Sunday, March 17, 2013


     Soldering irons: you can't solder without one.  Some people can't solder with one, either, but that's another story.
     Shown above, most of my stable.

     Left to right:
     A nice butane-heated portable; this one's a Wahl but you can find the same thing marked for other brands.  Puts out plenty of heat and works well, though a really high wind can be a problem.
     Antex fine-point iron, one of the very best tiny irons out there.
     Hakko dual-heat. 30/60W 20/130W (!).  This is an excellent general-purpose iron for electronics work, though they warn you to not hold the high-heat button down too long, lest you melt the grip!
     A pair of small Wellers, inexpensive general-purpose soldering irons and my go-to model for years.  The solid-copper tips do get eaten up over time but you can file 'em down until they get too short for even that.  If you can only buy one iron and you want to purchase locally, this may be your only option  That's fine -- they work well.
     Next, a big Hakko, 60W or more.  The "handle" unscrews and can be threaded over the tip for storage and transport, very handy.
     Even bigger and my general-purpose iron for tube-type radios, an American Beauty 75W.  This is an industry standard, one of the best irons made.  Tips are solid copper.
     Speaking of copper, here's the soldering copper again.
     Last, an absolute warhorse, a 225W American Beauty.  The guy who was selling it had several and said they all heated up.  I'm not in a huge hurry to try, but this will solder chassis together, if needed.

     Not shown, soldering guns.  I own two and use them in disassembly; I  find them too awkward for serious building.  Plus the tips are small, which means they cool down when you solder.

     Also not shown, torches.  I have a couple of small butane torches, which will do a lot of small work.  I'd own a MAPP-gas torch, but I have access to one at work. (MAPP gas these days isn't the real thing but it's still hotter than propane.)

    You'll note that most of these irons -- I think all -- have copper tips.  There's a reason for that.  While a well-known bench iron has used plated iron for years and tout its durability,* if the plating gets damaged -- say, by using the iron tip to undo some solder-soaked knot on a terminal in a 60+-year-old radio -- it's just about impossible to restore.  Copper, you just file down.

     Also left out, a selection of little sponges in metal trays.  A damp sponge is an excellent way to keep an iron tip clean during use.  The "potscrubber" tip cleaners are okay but a bit aggressive.  I've also got a little block of sal ammoniac for the tough cases, and rosin paste flux for difficult-to-solder items; both very handy.

    You don't need a jillion soldering irons -- but it's nice to be able to select the right size for the job.
* The main reason for the iron tips is their clever Curie-point temperature control.  You can select tips by temperature!  This has to be weighed against the need to treat them nicely, so it depends on your application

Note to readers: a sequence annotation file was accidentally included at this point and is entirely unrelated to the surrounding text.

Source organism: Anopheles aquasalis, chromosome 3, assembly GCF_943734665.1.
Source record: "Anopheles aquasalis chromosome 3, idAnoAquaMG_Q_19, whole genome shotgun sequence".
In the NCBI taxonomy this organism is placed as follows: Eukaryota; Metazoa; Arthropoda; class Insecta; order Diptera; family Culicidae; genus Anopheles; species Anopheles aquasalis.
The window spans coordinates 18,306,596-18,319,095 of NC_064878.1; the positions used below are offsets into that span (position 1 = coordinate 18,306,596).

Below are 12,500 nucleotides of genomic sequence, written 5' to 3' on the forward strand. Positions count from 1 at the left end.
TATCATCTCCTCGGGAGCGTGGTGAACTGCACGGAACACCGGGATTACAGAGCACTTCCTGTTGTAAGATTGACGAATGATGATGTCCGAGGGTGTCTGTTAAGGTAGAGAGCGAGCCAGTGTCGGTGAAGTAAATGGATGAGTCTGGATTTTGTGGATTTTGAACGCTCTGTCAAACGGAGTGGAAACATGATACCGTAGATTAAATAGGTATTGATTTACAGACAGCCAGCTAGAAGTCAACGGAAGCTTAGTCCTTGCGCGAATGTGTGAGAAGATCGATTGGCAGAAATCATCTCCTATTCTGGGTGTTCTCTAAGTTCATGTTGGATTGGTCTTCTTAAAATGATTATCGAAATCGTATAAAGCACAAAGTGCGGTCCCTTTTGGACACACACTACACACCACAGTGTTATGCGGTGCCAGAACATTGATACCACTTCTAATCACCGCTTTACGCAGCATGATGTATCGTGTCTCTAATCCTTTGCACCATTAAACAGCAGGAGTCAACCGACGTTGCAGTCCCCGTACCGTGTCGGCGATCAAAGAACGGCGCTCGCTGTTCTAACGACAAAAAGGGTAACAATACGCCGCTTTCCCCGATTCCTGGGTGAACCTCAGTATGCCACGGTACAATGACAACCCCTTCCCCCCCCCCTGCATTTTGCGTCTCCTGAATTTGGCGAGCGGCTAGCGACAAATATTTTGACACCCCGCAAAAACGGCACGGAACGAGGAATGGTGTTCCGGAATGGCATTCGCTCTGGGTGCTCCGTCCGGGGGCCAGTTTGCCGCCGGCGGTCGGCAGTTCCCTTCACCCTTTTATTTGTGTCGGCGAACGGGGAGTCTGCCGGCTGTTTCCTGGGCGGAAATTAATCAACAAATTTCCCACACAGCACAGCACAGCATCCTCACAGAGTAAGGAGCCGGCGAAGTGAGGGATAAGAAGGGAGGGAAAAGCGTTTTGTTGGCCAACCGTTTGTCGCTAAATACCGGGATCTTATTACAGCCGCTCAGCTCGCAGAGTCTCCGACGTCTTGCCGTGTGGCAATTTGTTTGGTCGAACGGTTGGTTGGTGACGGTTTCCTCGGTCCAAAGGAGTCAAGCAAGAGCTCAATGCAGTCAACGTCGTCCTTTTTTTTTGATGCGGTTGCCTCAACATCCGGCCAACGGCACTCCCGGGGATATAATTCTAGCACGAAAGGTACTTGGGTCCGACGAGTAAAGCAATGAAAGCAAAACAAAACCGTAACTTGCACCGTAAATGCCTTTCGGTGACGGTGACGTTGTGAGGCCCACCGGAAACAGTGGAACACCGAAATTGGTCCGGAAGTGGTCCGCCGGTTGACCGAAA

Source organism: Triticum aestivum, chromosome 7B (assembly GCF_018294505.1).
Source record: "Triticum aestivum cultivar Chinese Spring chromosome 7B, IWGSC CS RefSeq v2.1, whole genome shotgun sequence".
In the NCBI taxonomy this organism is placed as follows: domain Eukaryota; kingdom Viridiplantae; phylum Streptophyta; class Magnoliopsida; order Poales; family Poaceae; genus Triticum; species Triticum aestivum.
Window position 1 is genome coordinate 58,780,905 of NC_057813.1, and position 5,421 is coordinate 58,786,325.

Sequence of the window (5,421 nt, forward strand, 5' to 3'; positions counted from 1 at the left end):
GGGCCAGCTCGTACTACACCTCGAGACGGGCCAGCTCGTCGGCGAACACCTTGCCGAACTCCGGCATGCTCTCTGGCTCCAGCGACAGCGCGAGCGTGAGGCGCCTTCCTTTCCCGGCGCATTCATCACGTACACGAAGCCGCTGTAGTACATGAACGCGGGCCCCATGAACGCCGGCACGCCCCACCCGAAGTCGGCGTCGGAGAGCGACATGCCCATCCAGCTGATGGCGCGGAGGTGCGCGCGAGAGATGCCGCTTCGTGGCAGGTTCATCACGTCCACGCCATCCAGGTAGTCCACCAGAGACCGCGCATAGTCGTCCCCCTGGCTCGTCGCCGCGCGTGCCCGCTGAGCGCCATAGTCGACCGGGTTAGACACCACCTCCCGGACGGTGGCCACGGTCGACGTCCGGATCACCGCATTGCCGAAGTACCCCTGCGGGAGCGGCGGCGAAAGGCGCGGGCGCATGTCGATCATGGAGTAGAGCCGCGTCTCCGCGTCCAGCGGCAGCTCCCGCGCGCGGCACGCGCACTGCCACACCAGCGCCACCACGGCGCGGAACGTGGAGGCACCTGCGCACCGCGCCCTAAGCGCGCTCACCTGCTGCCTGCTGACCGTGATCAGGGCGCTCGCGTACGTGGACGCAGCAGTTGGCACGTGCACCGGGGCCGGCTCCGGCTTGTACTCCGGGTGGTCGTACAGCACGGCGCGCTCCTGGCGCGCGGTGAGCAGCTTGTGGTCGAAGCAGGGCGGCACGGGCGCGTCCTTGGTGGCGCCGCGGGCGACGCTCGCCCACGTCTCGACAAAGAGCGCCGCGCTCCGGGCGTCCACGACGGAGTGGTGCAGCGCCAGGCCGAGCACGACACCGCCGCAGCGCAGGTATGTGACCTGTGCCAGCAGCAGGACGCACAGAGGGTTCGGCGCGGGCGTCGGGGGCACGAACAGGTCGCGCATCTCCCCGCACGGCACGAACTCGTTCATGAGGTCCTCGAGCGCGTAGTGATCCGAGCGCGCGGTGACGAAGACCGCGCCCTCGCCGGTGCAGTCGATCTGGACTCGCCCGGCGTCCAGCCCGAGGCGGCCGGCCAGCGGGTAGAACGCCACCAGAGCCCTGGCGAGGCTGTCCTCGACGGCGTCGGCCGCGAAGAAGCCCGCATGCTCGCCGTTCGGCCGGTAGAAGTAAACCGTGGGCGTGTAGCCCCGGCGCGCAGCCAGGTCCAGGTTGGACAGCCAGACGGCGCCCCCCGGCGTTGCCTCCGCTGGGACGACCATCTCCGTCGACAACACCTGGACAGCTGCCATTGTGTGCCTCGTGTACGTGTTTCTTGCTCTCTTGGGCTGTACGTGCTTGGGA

1. I had a really nice Ungar station, and when I needed some more tips for it, I found they weren't available any longer.
    Seems Weller bought Ungar some time back, and promptly discontinued supporting them.
    So, I shopped around, and bought a really good Weller station, and plenty of tips for it.

    1. Weller is a nice brand. These days most soldering stations offer interchangeable tips. If you own a Weller station you may use tips from ATTEN, or vice versa.

  2. For most things, the high-end Weller WTCPN stations (and their more recent replacement, which uses the same tips) are the gold standard. (As opposed to the gold-premium Ungars, which offered actual gold-plated tips in addition to the usual tinned ones. You paid more but they lasted so much longer, they were a bargain on a dollar-per-heating-hour basis.) When I was in high school, one of my friends -- or his father -- came up with a good hack to extend the life of Weller's Curie-effect tips: he had a friendly jeweler heavily tin the working end with silver solder, the genuine high-melting-point stuff. I'm not sure what effect that might have had on the Curie point of the tip but it seemed to work fine.

    Weller/Cooper Group has been quietly dominating the field for some time.

  3. That's a neat trick, tinning the tip with high temeperature silver solder. (Your MAPP torch will do that job, BTW. The solder can be had from jewelry and gunsmithing suppliers online.) The silver shouldn't affect the Curie point of the tip's core, but heating it up to apply the silver might.

  4. Unless you go WAY beyond the Curie Point it shouldn't matter.

    Otherwise the tips would only work once!

  5. Yep, I wasn't sure how hot they were heated to tin with silver solder. Anyway, they worked.

  6. The high temp silver melts at about 1100-1300F.

  7. I'm a big fan of the Hakko 936 station. I've only been soldering seriously/professionally for a couple years, but it's been great for a pretty wide range of work. Large speaker connections, LED video panels with mid-sized surface mount connections, etc.

  8. Hakko makes very nice irons; for my money, they're one of the premier outfits in that line these days.

  9. Hakko even makes some very affordable "consumer" soldering stations now. QST runs ads for them, and did a review of one of them some months back.

    One little place I worked at back in my "startup days" used Hakko stations. I'd never heard of them, but quickly found them to be very well made, and excellent stations.

  10. I'd never use anything any more but a temp controlled Weller, Hakko, Hexacon or Metcal iron with interchangeable tips. They are common at auctions and I have a lifetime of Weller WTCPT tips and my wife works at a plant where they use them too.